You know, this is kind of what high level spellcasting was like back in 1e/2e days. Saves were based on the hit dice/level of the target and couldn't be made more difficult by the PC. LOTS of save or lose type spells failed and left the caster with an unproductive turn. And, frankly, PF could use a bit more of it than it has now.


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Looking forward to it - I hope it's up to the challenge Anthony Daniels laid down. I don't think any other actor has had as much contact with Star Wars at as many levels as he has so I think he's got an informed perspective. A lot will depend on editing and post-production but I've been cautiously optimistic since Lucas sold out to Disney.


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Hama wrote:

Entitled or have a right to?

Entitlement always seemed like a kind of a bad word.

Ultimately, they mean the exact same thing. It's just one has been spun into negative connotations.


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bugleyman wrote:

Hmmm...so I canceled my DMG pre-order over on Amazon today, mentioned it on [redacted], and was promptly called a liar.

I think I need a new hobby. :-/

That's kind of what you get from some users who spend a fair amount of time on [redacted]'s sister site - the less moderated messageboard. And this user also swore up and down that the sister site wasn't toxic (psst ... it pretty much is).


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Spook205 wrote:

In certain situations I let my party get away with pre-casting haste, just so the summoner doesn't need to 'waste' his initial turn with the requisite buff and can get into the 'fun stuff.'

When you feel like its your job to cast that spell, and you need that spell, thats when something starts feeling a bit off.

While I'm sympathetic to the idea that haste may be a dominant strategy, I'm not entirely convinced that it's bad that a character feels it's his "job" to cast it. Welcome to the burden of effective teamwork, summoner, and stop your whining.

Plus, that summoner probably already has an eidolon out there giving him an extra action anyway. And even if he doesn't and has to use his summon monster ability for his combat effectiveness, he'll get plenty of game time actions to make up for losing one to casting haste. I play a summoner in a Skull and Shackles game and I'm quite familiar with the trade-offs. My sympathy for any summoner complaining about wasting an action by hasting his fellows is very limited. It does my group a lot of good to have the ranger, inquisitor, rogue, and eidolon hasted up as soon as I can manage it.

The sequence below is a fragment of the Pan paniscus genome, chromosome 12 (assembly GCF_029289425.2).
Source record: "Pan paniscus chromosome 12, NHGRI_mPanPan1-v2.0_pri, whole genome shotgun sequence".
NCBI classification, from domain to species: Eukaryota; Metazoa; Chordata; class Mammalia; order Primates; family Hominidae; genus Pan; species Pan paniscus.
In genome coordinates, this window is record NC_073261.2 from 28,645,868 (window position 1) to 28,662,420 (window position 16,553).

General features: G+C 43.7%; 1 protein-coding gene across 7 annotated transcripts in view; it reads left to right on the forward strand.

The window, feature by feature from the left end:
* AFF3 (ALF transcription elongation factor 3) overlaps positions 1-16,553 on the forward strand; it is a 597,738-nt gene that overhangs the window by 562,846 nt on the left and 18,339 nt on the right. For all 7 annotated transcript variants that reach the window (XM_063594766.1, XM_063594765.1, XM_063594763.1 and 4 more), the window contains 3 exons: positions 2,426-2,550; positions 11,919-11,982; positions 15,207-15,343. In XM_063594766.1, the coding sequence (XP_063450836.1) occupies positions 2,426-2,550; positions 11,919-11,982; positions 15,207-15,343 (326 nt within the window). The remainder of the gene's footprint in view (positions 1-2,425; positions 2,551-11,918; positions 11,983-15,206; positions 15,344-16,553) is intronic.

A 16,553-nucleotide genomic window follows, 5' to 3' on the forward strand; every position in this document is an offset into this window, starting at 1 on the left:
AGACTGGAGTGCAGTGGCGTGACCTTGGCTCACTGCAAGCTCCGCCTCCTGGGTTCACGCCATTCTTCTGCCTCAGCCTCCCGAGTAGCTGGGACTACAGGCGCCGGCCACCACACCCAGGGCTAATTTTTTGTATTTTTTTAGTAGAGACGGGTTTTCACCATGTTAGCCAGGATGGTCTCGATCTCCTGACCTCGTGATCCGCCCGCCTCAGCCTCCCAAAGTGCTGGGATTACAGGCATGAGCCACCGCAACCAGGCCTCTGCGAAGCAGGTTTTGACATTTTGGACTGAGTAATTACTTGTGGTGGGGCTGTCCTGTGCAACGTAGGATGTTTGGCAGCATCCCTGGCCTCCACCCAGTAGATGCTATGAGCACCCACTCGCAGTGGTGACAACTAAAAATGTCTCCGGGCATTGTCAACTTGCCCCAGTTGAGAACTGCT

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The way they've developed Tony Stark in the MCU, I really don't see him easily supporting the superhero registration act. He's been played up as highly distrusting of the government - would a switch in favor of registration be credible? I don't see that being likely yet.

Maybe they could spin Stark's openness about being Iron Man into heroes being open about their identities. But I think it's a stretch to see that turn into a pro-Feds Stark. They'd probably have to kill off Pepper like with the Civil War's Nitro-school detonation to accomplish it.


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N N 959 wrote:


The first time I herd toon I immediately understood why it was used. I did not think it silly. I can't control what people think. What I can control is what I intend. If someone insists on inferring something not intended, then that's their problem.

Unless there are other entirely understandable inferences that are made that are not intended or that lead to misunderstandings.

I find "toon" a jarring bit of jargon for a character for a number of reasons:

- it has been used before in the Toon RPG - specifically related to cartoon characters so every time I see someone using the term, I'm thinking along the lines of a bunch of Animaniacs and not D&D or PF characters

- it refers to a visually animated medium whereas most pen and paper RPG characters are fundamentally imagined or represented with miniatures or counters that are static images

You may not be able to absolutely control what other people think but you can do a lot more than just throw your intentions out there and that's because many of the implications of the words you use are predictable. Descriptive language pretty much depends on it.


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Jiggy wrote:

Marc, there is space in between "I'm have a conscious, intellectual desire to choose the most efficient terminology in all cases in an effort to shave a few seconds off of my conversations" and "I'm lazy".

<snip>

People using shorthand for common terms is normal, and you do it too.

People do, and misunderstandings often ensue depending on the context. I work with ROI - but if I say that at different areas of the company I work for, it means two different things. Using the abbreviation POC is even worse because it now means three things.

If you're discussing things face to face, it's easy to ask for and gain immediate clarification when unknown jargon is used. But when engaging in written communication, clarity is important. On a messageboard, it may take hours to get a clarification if your readers don't understand what you meant the first time.


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Dennis Harry wrote:
Interesting. I have been running 3.5 for a long time and my players have always looked at their surroundings for advantages to assist in what they are doing.

That's the case with me too, but I will acknowledge that the presentation of a game, its tone, and other elements around it can profoundly change a player's orientation toward the game - and not always in rational ways.